Settlers from southern Maine, New Hampshire, and Massachusetts began moving into this area to harvest trees that were turned into lumber and shipped to Boston. During the 1880s, John G. Moore, a wealthy New Yorker from Steuben, Maine, purchased most of the land on Schoodic. In 1897, he put in a road and welcomed the public to visit. After Moore's death, the land eventually passed to George B. Dorr, a conservationist, who donated it to the Interior Department as an addition to Acadia National Park.

Qualities of Schoodic Scenic Byway

The Schoodic Scenic Byway passes through a land of lobsters, clams, blueberry fields, and timber. The peninsula lures travelers with thundering waves crashing against the peaks, and then unfolds its history. Free from the pressures of every day, the Schoodic Peninsula whispers the stories of nature to its travelers, enticing them to learn more about how it was shaped by glaciers millions of years ago. While contemplating age-old mysteries, if visitors are still, the peninsula and its surrounding islands come alive with a flurry of wildlife and various kinds of rare and uncommon birds wing overhead or scuttle in the brush.

The glorious scenery and natural formations of the peninsula attract wildlife, seabirds, and waterfowl. The best place in Acadia to see seabirds is on the Schoodic Peninsula and its surrounding islands. Petit Manan, in particular, offers a national wildlife refuge that allows visitors to see a variety of birds. While taking a hike along the Shore Trail, travelers will be able to see blue-headed vireos and black-capped chickadees among the scrub and stunted trees. White cedar swamps are home to pine warblers and yellow-shafted flickers. Nesting seabirds are the major attraction, and Petit Manan houses Atlantic puffins; common, Artic, and endangered roseate terns; razorbills; laughing gulls; and Leach's storm petrels. In addition to seabirds, wading birds and bald eagles also nest on the refuge islands.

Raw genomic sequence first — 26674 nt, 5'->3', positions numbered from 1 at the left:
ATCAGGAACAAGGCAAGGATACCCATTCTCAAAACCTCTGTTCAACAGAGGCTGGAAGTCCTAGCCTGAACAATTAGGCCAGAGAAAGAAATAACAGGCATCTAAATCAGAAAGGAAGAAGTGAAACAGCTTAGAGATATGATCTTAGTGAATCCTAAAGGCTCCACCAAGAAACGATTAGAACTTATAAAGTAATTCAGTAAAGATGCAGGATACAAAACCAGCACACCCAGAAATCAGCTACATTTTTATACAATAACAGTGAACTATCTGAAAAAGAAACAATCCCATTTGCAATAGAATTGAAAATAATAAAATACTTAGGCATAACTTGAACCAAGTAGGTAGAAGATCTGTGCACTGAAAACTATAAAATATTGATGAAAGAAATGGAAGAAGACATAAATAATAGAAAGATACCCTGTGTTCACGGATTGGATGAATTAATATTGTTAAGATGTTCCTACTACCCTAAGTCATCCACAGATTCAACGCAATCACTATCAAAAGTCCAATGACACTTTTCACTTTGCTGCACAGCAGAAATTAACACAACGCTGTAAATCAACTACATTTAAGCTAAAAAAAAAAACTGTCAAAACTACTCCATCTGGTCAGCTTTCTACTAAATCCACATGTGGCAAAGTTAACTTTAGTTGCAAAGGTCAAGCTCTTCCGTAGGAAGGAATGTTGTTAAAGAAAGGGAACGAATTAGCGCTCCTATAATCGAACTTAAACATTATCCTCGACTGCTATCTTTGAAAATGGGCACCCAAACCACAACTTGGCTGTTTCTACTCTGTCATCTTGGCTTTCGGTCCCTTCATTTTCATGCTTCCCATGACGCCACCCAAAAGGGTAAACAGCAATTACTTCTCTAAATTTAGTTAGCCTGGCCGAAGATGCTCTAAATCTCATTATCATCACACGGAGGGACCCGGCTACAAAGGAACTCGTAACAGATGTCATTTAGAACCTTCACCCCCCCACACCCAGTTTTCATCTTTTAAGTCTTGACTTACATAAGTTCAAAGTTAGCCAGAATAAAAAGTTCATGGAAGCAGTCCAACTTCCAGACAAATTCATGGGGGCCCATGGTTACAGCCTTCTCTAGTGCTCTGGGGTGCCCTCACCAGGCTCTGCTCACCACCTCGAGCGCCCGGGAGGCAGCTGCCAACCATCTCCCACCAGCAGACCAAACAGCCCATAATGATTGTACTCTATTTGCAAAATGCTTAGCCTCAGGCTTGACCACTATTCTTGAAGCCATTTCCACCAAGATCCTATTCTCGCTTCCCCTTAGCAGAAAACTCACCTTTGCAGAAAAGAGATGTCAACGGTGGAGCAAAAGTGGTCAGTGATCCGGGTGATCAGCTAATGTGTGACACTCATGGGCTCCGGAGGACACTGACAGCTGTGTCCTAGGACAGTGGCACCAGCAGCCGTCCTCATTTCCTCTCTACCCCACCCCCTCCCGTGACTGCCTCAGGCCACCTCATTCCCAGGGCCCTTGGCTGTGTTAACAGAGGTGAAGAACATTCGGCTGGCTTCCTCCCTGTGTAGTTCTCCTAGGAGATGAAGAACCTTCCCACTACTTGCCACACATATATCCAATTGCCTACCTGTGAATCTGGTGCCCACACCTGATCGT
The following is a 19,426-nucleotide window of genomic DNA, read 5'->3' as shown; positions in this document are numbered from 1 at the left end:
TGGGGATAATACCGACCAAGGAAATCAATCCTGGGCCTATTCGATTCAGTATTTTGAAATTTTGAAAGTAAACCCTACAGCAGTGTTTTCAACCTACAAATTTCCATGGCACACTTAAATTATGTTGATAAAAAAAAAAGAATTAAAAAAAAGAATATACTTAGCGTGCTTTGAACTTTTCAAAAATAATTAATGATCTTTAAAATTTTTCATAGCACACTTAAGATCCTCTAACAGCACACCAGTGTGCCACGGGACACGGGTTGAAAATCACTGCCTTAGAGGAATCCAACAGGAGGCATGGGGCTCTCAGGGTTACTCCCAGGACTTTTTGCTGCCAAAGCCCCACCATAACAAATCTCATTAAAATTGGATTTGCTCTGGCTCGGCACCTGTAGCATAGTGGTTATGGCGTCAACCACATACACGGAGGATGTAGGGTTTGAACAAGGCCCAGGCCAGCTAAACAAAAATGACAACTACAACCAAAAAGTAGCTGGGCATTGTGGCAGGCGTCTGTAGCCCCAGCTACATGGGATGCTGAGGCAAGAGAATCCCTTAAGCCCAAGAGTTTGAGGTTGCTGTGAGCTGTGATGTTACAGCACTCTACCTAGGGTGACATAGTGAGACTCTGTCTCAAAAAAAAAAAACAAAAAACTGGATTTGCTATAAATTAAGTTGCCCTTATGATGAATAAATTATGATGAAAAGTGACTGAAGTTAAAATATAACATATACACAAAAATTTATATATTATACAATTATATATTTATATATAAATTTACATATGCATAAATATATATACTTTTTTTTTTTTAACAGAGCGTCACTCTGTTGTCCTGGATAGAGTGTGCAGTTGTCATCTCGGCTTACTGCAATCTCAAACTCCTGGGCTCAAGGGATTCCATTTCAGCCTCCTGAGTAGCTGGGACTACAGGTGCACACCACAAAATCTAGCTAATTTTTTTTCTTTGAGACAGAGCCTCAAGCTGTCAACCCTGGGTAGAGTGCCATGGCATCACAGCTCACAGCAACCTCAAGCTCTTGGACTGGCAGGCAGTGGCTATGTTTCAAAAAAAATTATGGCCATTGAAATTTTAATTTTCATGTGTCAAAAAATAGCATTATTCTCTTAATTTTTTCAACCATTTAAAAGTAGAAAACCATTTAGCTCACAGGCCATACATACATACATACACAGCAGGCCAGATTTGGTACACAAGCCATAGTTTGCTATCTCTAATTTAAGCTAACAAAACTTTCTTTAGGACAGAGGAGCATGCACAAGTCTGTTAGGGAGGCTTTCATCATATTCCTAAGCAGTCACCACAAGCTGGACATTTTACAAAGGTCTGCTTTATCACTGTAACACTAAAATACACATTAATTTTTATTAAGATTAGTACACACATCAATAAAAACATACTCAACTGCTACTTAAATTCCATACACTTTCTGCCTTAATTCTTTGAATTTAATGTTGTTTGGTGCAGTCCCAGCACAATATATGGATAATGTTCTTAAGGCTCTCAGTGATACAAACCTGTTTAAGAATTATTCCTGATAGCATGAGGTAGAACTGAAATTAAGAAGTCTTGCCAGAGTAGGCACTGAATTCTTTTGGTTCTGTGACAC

View Enlarged Image This map will guide you along Schoodic Scenic Byway.

Qualities of Schoodic Scenic Byway

The Schoodic Peninsula has plenty of recreational opportunities. Recreation varies from outdoor activities, such as hiking and walking, to browsing through galleries. There are also three picnic areas along the byway that provide access for sea kayaking and tidal pool combing. Bicycling is very popular around Schoodic Point Road. The drive along the byway is recreation itself, with wonderful views that provide places for sightseeing and contemplation.

The easygoing Schoodic Head Trail takes travelers through striking landscape. Stands of northern white cedar, red and white spruce, paper birch, and jack pine tower over the rocky terrain. Vibrant green patchworks of a myriad of moss species meander across the pink granite boulders. Lichen patterns of silver and purple adorn rocks along the banks of the stream that parallels the trail. Charming small pools and miniature waterfalls gurgle above the sound of the crashing surf on the point. Schoodic Head Trail brings visitors onto a dirt road that connects with the Alder Trail, a southeasterly trail favored by woodcocks, spruce grouse, chickadees, and many small song birds. The Alder Trail takes travelers back to the Park Loop Road.

The Schoodic Peninsula offers biking enthusiasts an enjoyable 13- to 29-mile ride, depending on how far the visitor wants to go. The loop meanders through picturesque fishing villages and along a dramatic section of rocky shoreline. A short side trip to the fishing village of Corea is only six miles out and well worth the trip. Other side trips include a shorter ride to Lighthouse Point just 1/2 mile off of the main ride.

Find more useful information related to Maine's Schoodic Scenic Byway: